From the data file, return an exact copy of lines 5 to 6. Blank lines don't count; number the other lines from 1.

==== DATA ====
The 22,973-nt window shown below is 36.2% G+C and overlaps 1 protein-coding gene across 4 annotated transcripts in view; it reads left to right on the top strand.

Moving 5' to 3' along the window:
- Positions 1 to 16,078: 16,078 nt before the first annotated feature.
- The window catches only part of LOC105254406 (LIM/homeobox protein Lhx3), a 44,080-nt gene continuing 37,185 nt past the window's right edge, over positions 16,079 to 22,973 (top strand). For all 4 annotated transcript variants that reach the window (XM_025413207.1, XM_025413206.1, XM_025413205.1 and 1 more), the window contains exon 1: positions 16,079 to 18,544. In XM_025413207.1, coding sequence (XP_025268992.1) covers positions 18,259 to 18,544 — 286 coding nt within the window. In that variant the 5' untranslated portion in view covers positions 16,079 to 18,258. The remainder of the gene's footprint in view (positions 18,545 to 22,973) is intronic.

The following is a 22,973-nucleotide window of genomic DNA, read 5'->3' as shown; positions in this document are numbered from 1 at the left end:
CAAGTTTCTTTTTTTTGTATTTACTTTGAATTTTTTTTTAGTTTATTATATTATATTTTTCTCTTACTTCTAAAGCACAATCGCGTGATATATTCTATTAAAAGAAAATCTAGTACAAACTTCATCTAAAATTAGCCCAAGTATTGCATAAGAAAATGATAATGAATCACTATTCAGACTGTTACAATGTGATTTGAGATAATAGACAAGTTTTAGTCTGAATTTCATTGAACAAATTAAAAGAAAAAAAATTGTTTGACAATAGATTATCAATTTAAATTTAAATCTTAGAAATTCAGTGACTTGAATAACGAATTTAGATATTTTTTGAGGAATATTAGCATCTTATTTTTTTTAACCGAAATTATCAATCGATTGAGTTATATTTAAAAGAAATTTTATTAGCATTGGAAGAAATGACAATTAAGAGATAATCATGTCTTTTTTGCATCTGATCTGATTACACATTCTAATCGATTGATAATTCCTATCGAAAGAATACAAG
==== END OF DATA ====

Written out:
The following is a 22,973-nucleotide window of genomic DNA, read 5'->3' as shown; positions in this document are numbered from 1 at the left end:
CAAGTTTCTTTTTTTTGTATTTACTTTGAATTTTTTTTTAGTTTATTATATTATATTTTTCTCTTACTTCTAAAGCACAATCGCGTGATATATTCTATTAAAAGAAAATCTAGTACAAACTTCATCTAAAATTAGCCCAAGTATTGCATAAGAAAATGATAATGAATCACTATTCAGACTGTTACAATGTGATTTGAGATAATAGACAAGTTTTAGTCTGAATTTCATTGAACAAATTAAAAGAAAAAAAATTGTTTGACAATAGATTATCAATTTAAATTTAAATCTTAGAAATTCAGTGACTTGAATAACGAATTTAGATATTTTTTGAGGAATATTAGCATCTTATTTTTTTTAACCGAAATTATCAATCGATTGAGTTATATTTAAAAGAAATTTTATTAGCATTGGAAGAAATGACAATTAAGAGATAATCATGTCTTTTTTGCATCTGATCTGATTACACATTCTAATCGATTGATAATTCCTATCGAAAGAATACAAG